• brief mention that it was on the Ides of March (i.e. the 15th) that Julius Caesar was murdered: his adopted son was revenged on the assassins at Philippi and other battles
  • the reason why cakes are sold on the festival of Bacchus, namely the comic story of Silenus searching for honey and getting stung
  • origin of the Quinquatrus, the five-day festival of Minerva celebrated from 19 to 23 March
  • 23 March: the Tubilustria, the festival of the purification (lustrum) of trumpets
  • 30 March: Romana Salus, the personification of the Health and Safety of Rome

Mars himself speaks to Ovid (as Janus had in book 1) giving a brief review of Rape of the Sabine Women i.e. local tribes wouldn’t intermarry with the nascent Roman (male) community so Romulus invited them to the Consualia games then abducted their marriageable women. Like all the stories it is told in a tangential way, key bits are omitted or treated as if they’ve happened without being narrated. I think the Wiseman translation is very literal, gives much of the text in Ovid’s original present tense, and this also contributes to the sense of dislocation and broken narrative.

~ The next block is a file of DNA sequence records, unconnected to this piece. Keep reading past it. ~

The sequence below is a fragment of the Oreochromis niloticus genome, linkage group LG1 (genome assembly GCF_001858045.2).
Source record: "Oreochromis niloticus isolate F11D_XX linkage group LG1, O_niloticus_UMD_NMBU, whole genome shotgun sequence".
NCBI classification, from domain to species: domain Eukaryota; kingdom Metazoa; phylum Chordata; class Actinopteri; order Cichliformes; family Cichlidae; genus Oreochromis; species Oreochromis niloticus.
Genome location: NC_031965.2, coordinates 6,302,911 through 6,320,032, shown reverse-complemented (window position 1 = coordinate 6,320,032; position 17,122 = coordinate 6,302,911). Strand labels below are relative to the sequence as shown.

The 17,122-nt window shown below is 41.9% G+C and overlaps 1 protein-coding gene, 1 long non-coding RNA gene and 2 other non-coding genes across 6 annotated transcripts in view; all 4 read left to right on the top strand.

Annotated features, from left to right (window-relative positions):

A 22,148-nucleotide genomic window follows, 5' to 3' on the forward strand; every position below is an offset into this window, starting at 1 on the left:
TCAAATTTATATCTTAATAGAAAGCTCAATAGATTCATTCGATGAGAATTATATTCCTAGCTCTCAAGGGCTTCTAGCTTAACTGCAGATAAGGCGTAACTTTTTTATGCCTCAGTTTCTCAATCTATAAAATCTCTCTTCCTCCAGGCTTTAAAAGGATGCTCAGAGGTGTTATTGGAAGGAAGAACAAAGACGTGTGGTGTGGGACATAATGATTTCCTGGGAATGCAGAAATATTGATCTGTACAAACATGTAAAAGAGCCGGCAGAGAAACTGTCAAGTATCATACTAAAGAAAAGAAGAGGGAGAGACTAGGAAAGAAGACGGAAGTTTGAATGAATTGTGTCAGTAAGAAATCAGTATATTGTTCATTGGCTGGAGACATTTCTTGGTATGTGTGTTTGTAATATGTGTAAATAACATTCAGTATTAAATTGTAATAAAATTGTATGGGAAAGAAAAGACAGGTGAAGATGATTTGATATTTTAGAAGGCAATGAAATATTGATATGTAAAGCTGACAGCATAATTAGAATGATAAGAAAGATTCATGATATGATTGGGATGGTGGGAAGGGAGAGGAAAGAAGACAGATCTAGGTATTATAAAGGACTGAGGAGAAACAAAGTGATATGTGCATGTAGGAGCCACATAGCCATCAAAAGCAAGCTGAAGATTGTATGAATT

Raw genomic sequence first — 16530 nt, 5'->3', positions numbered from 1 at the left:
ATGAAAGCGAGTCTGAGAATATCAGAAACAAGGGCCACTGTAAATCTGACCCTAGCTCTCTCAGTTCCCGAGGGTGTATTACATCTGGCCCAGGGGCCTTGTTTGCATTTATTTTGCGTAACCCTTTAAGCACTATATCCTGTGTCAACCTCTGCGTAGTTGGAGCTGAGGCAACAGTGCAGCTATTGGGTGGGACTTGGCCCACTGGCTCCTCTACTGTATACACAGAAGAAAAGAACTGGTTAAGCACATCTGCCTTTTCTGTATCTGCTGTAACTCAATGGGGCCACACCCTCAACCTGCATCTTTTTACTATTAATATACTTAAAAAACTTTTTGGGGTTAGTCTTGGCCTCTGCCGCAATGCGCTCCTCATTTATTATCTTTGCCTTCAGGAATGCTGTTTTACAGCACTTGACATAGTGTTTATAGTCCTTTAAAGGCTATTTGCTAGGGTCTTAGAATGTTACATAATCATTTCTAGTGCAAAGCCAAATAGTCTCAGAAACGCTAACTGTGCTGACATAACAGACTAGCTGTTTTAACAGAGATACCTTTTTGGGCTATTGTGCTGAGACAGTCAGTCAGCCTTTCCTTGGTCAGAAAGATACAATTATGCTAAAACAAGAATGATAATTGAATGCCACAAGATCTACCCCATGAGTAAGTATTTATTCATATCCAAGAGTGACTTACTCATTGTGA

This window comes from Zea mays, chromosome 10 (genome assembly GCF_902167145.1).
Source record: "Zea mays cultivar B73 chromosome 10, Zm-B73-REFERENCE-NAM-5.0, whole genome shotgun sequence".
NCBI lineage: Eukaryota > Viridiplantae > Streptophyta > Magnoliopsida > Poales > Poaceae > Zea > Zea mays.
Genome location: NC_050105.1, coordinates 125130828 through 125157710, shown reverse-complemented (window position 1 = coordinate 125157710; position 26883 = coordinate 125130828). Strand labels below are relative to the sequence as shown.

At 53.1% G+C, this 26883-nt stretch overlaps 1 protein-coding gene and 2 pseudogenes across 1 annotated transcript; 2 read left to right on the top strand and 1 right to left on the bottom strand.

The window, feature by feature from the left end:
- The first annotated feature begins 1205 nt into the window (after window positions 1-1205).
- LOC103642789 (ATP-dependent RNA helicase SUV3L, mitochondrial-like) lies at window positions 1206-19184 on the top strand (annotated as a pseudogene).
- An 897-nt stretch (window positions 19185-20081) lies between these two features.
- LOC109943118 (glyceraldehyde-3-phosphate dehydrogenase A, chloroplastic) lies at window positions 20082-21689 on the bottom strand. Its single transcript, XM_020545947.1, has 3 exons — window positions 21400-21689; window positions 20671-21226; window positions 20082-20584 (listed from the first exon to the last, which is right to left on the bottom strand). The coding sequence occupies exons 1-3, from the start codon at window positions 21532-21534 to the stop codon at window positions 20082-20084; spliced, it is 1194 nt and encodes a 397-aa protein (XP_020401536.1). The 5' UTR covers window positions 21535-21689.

Indeed, the focus of the Sabine Women narrative is not the rape, or the marriages or impregnations, it is the moment a year or so later when the tribes come in arms to reclaim their women and the moment when the women stand between new husbands and outraged fathers and brothers, holding up their babies and asking for peace.

April

The later Roman months are formed by adding the suffix -ilis (as in Quintilis, Sextilis), so Ovid derives the Latin word for this month, Aprilis, from the first syllable of the Greek name of Venus i.e. Aphrodite = Apr + ilis. But it could also derive from the Latin verb to open, aperire, this being the time when buds and blossoms first open.